What Larry Page Could Have Said

Dear Googlers,

Diversity is one of the pillars of Google life and employment.

I write you about the document making its way around our company, referred to by the media as an anti-diversity screed. The reaction has been outrage. I would like to think Google can do better.

First, as a company of science, airing opinions by colleagues is something we must deal with even when we may believe they are wrong.

The great scientist, Niels Bohr, said “the goal of science is nothing so grandiose as universal truth, but the modest but relentless goal is the gradual removal of prejudices.” If this document helps us eliminate prejudices and enhance diversity, achieving those goals comes down to how we react.

Diversity in our company is an axiom of our success and most of us believe we do a good job at fostering this policy. But we should also be careful to watch out for a kind of anti-diversity that is harder to detect.

My real worry at Google is anti-diversity of the elite vs. non elite. It is a problem in our company and in our society. We live in a bubble called Silicon Valley. We rarely stray outside of our walls and free lunches, bus rides, and our vaunted compensation, as well as the rise of the company’s good fortune, attributable to all who work here.

Elitism is the most heinous form of anti diversity, and more suffering has been created by noble elites than all other forms put together. Let’s be sure that while we seek diversity, opinions may surface which may be wrong but that we allow them to be expressed and then address them scientifically.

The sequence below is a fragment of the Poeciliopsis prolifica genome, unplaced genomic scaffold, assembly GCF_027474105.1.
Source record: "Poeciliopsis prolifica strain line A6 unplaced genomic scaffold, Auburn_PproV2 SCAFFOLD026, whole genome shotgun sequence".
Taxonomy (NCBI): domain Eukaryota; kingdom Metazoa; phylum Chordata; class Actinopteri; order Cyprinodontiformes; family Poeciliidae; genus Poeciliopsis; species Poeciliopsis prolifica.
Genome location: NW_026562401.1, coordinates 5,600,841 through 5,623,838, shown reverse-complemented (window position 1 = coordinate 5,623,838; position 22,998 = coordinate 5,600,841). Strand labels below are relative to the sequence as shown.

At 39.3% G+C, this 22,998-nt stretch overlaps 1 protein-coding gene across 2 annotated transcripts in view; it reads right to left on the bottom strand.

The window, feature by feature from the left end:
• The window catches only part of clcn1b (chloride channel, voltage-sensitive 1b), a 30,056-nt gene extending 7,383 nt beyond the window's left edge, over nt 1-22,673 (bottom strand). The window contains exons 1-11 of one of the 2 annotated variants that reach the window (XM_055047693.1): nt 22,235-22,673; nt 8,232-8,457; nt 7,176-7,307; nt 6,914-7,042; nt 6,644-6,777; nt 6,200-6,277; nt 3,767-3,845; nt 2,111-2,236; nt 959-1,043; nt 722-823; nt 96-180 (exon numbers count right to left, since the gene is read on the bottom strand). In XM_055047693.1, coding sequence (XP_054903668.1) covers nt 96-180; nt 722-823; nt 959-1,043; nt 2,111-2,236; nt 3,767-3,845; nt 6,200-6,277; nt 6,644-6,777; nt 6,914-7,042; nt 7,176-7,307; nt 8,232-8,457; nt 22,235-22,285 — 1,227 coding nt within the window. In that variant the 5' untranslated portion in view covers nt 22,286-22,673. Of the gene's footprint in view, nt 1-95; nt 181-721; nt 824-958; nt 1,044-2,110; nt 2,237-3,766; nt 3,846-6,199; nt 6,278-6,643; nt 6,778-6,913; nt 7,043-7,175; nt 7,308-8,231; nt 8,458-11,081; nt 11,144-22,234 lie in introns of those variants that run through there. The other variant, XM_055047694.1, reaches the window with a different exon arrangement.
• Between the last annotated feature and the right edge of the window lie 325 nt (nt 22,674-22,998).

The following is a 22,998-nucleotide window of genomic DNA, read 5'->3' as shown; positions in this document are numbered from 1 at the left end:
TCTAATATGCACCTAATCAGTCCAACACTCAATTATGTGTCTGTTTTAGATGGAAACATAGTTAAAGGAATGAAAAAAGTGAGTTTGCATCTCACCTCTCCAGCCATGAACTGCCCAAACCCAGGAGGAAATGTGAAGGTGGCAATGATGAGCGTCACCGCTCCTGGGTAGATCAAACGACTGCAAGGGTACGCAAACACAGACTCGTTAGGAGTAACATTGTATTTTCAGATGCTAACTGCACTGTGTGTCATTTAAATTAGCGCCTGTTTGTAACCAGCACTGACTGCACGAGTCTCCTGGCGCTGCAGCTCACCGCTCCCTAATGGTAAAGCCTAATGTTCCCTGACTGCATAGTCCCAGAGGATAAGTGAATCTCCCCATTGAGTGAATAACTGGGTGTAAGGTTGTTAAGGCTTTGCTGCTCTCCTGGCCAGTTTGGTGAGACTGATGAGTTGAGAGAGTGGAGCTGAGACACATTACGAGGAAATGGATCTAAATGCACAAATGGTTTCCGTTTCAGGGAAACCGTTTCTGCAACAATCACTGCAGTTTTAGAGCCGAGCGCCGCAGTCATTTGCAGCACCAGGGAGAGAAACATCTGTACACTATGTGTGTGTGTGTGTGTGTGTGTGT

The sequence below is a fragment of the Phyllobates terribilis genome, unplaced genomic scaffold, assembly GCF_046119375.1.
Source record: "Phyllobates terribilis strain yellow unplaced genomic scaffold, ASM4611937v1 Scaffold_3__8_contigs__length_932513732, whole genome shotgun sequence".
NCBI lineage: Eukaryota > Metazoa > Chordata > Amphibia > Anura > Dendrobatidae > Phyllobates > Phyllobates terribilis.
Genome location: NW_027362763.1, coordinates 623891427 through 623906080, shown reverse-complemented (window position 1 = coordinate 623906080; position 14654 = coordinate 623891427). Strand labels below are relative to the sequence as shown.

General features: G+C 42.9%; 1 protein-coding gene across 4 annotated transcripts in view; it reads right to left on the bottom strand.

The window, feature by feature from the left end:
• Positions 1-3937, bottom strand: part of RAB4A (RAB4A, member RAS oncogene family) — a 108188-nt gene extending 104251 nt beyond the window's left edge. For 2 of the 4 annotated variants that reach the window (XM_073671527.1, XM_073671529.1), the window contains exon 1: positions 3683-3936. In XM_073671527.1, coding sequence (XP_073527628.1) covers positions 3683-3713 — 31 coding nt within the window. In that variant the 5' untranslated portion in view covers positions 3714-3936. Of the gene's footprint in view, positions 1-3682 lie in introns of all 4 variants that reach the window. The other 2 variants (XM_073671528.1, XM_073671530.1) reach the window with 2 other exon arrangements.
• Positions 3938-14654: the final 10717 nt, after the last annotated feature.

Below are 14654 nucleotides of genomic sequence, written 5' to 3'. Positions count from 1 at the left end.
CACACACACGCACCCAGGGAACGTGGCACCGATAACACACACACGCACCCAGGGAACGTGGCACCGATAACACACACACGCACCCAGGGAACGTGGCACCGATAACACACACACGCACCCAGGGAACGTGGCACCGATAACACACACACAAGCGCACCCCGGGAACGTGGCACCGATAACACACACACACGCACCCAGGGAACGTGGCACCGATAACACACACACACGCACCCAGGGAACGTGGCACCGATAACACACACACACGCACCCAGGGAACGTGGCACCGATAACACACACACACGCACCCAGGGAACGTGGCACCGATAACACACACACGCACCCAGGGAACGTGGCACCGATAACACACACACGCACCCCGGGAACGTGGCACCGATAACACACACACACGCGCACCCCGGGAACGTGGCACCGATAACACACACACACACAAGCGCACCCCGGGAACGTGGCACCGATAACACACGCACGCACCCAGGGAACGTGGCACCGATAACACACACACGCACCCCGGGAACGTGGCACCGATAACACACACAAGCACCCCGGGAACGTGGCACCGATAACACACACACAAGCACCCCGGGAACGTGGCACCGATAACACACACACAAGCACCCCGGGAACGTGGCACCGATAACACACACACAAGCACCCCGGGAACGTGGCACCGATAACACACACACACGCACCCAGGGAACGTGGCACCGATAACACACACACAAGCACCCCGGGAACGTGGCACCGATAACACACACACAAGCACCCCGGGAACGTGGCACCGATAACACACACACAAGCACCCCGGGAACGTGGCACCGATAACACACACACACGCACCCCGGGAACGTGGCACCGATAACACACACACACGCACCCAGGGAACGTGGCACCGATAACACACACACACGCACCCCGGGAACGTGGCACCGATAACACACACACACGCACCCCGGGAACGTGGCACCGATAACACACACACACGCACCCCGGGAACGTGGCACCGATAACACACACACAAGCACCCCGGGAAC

We operate a company that has a unique role in a very complex world. Let us not allow internal issues to overshadow this. Our search results produce life saving information every day in all parts of the world, but there are people who also use our results to produce deadly weapons for terror at the same time. We must earn the right to deal with this level of complexity in a responsible manner, and how we handle our diversity questions goes to the heart of whether society will trust us or not.

Therefore I ask you all to take into consideration of the following.

Let’s eliminate the magisterial “I” from our vocabulary for a while. We are a ‘we’ culture, and when we agree with what is happening we are an ‘our’ culture. When we disagree, we are a ‘they’ culture.

Diversity must be an ‘our’ concept or it won’t work no matter how many “I’s” and “we’s” believe in it. Therefore, immediately, we will be implementing….

Diversity training that is measured not on its ability to ‘paint by numbers’ but on its ability to bring diverse communities together. It is not a matter of how high your diversity numbers are but how high is your ability to form effective cooperation among diverse groups of us.

Paid time off for real diversity skills training. We suggest joining groups that work with inner city youth, refugees, and impoverished Americans in rural towns and villages. This will be a 4 week sabbatical for every employee, taken at least once every 3 years.

Donation of a portion of your option compensation matched by the company to socially diverse, non political activities.

Finally, I commit to visit every office and subsidiary of the company to discuss these issues and hear your views. In these sessions, what I am most interested in is your questions.

We have many answers, but without questions, they are of little value.

— Larry

Written by

Producer of Extraordinary Lives 2019 @TellyAwards for documentaries @ IconicVoices.tv; Author of Be Somebody @ jeffcunningham.com; ex-publisher @Forbes

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